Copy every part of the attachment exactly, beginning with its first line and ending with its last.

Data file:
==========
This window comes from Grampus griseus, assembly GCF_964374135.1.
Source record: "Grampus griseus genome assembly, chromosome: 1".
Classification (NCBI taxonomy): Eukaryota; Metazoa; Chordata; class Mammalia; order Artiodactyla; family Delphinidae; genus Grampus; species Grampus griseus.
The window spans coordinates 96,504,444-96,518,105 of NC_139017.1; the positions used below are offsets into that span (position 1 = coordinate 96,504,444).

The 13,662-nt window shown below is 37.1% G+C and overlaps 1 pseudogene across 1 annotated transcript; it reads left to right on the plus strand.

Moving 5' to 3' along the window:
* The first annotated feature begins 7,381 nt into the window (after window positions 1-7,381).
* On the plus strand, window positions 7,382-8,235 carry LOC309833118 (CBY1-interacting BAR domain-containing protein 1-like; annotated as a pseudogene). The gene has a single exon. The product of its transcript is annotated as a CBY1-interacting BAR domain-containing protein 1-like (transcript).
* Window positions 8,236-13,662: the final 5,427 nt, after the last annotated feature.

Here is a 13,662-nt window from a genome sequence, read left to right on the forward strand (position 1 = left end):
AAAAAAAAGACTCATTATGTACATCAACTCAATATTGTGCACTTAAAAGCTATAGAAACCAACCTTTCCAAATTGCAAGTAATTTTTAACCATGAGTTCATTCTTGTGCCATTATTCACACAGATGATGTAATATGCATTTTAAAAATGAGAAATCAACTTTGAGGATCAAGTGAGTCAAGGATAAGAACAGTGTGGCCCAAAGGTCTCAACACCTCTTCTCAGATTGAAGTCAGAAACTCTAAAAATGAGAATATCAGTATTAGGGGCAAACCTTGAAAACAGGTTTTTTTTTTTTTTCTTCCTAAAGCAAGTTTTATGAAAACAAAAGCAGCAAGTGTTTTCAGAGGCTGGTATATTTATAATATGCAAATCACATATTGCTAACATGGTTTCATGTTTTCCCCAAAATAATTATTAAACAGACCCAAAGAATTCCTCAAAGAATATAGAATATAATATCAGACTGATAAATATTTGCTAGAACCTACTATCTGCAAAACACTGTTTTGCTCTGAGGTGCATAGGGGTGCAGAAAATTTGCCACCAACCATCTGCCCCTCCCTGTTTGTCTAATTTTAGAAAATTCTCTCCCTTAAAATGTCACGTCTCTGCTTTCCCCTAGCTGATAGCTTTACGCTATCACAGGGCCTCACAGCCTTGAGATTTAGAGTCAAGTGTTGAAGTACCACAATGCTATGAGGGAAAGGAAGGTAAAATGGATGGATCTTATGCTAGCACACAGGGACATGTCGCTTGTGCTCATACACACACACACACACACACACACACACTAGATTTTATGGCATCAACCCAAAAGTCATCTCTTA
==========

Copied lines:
This window comes from Grampus griseus, assembly GCF_964374135.1.
Source record: "Grampus griseus genome assembly, chromosome: 1".
Classification (NCBI taxonomy): Eukaryota; Metazoa; Chordata; class Mammalia; order Artiodactyla; family Delphinidae; genus Grampus; species Grampus griseus.
The window spans coordinates 96,504,444-96,518,105 of NC_139017.1; the positions used below are offsets into that span (position 1 = coordinate 96,504,444).

The 13,662-nt window shown below is 37.1% G+C and overlaps 1 pseudogene across 1 annotated transcript; it reads left to right on the plus strand.

Moving 5' to 3' along the window:
* The first annotated feature begins 7,381 nt into the window (after window positions 1-7,381).
* On the plus strand, window positions 7,382-8,235 carry LOC309833118 (CBY1-interacting BAR domain-containing protein 1-like; annotated as a pseudogene). The gene has a single exon. The product of its transcript is annotated as a CBY1-interacting BAR domain-containing protein 1-like (transcript).
* Window positions 8,236-13,662: the final 5,427 nt, after the last annotated feature.

Here is a 13,662-nt window from a genome sequence, read left to right on the forward strand (position 1 = left end):
AAAAAAAAGACTCATTATGTACATCAACTCAATATTGTGCACTTAAAAGCTATAGAAACCAACCTTTCCAAATTGCAAGTAATTTTTAACCATGAGTTCATTCTTGTGCCATTATTCACACAGATGATGTAATATGCATTTTAAAAATGAGAAATCAACTTTGAGGATCAAGTGAGTCAAGGATAAGAACAGTGTGGCCCAAAGGTCTCAACACCTCTTCTCAGATTGAAGTCAGAAACTCTAAAAATGAGAATATCAGTATTAGGGGCAAACCTTGAAAACAGGTTTTTTTTTTTTTTCTTCCTAAAGCAAGTTTTATGAAAACAAAAGCAGCAAGTGTTTTCAGAGGCTGGTATATTTATAATATGCAAATCACATATTGCTAACATGGTTTCATGTTTTCCCCAAAATAATTATTAAACAGACCCAAAGAATTCCTCAAAGAATATAGAATATAATATCAGACTGATAAATATTTGCTAGAACCTACTATCTGCAAAACACTGTTTTGCTCTGAGGTGCATAGGGGTGCAGAAAATTTGCCACCAACCATCTGCCCCTCCCTGTTTGTCTAATTTTAGAAAATTCTCTCCCTTAAAATGTCACGTCTCTGCTTTCCCCTAGCTGATAGCTTTACGCTATCACAGGGCCTCACAGCCTTGAGATTTAGAGTCAAGTGTTGAAGTACCACAATGCTATGAGGGAAAGGAAGGTAAAATGGATGGATCTTATGCTAGCACACAGGGACATGTCGCTTGTGCTCATACACACACACACACACACACACACACACTAGATTTTATGGCATCAACCCAAAAGTCATCTCTTA